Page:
The First Line
The coming of the railways to Norfolk revolutionized many aspects of county life. The first railway from London to Norfolk arrived in the 1840s, when the line was opened via Wymondham and Cambridge and, from 1849, the Great Eastern Railway linked Norwich to London, with shorter journey times.
Before any new railway was built, Parliament had to decide whether it was necessary and also if it were feasible in terms of engineering and finance. Between 1844 and 1846, over 700 individuals and companies presented bills to Parliament requesting Private Acts to build railways. Parliament authorized 8,950 miles of railway between 1845 and 1847 and, by 1910, 20,000 miles of railway had been built in Britain.
Proceedings on railway bills could be complex and many failed at their first attempt. There was often intense competition between railway companies with rival schemes. Parliamentary proceedings concerning a proposed railway would hear from many people, including the engineer, company officials, local merchants, tradesmen and others affected by the proposed route.
The Case for Cromer
The Great Eastern Railway opened a line to Cromer in 1887, but, owing to a steep escarpment, the station was a long way out of town, which did not satisfy all the inhabitants. A parliamentary proceedings book held by the Parliamentary Archives reports the evidence of James Curtis, a Cromer fish merchant, on the Central Norfolk Railway Bill in 1881. Curtis clearly thought that linking Norfolk to the Midlands by railway, with a station closer to Cromer town, would allow him to send his fish to markets in Birmingham and Manchester. Curtis had to go to London to give his evidence, and the proceedings book records that, on the night before he left, the other fisherman at Cromer, who wanted the new railway line, urged him to ‘be sure and do all you can for us’. At the height of the railway boom in the 1840s, so much evidence was needed to be collected for railway bills, that temporary wooden booths were set up outside Westminster! Curtis’s evidence was successful and Cromer Beach station, on the Midland and Great Northern Joint Railway, opened in 1887. The track approached Cromer from the west, avoiding the steep hill, and ran into the centre of town.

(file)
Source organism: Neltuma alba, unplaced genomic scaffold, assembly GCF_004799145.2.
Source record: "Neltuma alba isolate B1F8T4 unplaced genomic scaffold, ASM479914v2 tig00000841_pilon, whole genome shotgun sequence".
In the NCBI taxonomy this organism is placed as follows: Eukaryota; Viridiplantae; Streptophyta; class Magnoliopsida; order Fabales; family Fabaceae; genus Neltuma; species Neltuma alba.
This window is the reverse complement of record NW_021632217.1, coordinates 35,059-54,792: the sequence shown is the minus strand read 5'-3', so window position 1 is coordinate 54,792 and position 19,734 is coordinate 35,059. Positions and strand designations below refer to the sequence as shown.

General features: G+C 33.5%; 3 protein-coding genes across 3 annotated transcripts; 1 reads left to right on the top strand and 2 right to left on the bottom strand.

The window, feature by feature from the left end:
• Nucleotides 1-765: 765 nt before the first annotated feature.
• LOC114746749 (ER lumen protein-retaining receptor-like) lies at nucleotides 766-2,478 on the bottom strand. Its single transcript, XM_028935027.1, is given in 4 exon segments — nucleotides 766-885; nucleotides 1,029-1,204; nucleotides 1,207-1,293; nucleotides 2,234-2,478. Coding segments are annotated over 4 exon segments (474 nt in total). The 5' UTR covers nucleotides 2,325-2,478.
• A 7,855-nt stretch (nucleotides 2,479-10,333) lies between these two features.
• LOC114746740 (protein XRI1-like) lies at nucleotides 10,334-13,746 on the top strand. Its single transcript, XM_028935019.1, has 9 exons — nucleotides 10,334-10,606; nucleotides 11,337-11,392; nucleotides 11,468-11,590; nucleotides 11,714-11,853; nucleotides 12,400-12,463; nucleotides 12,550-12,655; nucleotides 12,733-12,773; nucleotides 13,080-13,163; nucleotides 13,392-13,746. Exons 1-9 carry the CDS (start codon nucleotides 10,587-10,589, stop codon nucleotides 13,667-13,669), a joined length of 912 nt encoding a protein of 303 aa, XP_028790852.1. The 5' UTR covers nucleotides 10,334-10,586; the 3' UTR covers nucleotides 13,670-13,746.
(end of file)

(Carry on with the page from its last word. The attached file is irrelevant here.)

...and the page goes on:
Problems with Sunday Trains
Norfolk prospered in many ways as a result of the railways: merchants could get their goods to a wider British market and passenger trains meant that people living in the towns could enjoy days out by the seaside. However, not everyone was enthusiastic about the new railways and some voiced moral concerns. In 1844, the Dean of Norwich Cathedral, who was ‘anxious to prevent the profanation of the Sabbath in the city…’, wrote to Mr Edmund Lacon, chairman of the Railway Board:
‘I allude to the recently adopted measure of conveying passengers to Thorpe for many consecutive hours on every Sunday afternoon, for a trumpery sum of a few halfpence per head thereby interfering with the hours of divine service at all the churches, and producing an excitement and disturbance throughout our populations most distressing to witness in a City calling itself Christian…’Dean of Norwich, 1844. NRO DCN 120/2Q/1
‘his ride could only be paid for by sacrifice of his and his family’s Sunday dinner or of some other item equally essential to their well-being – to say nothing of the temptation to drinking and to excesses of even worse kinds to which the directors expose numbers unnecessarily every Sunday by taking them to such sinks of Iniquity’Dean of Norwich, 1844. NRO DCN 120/2Q/1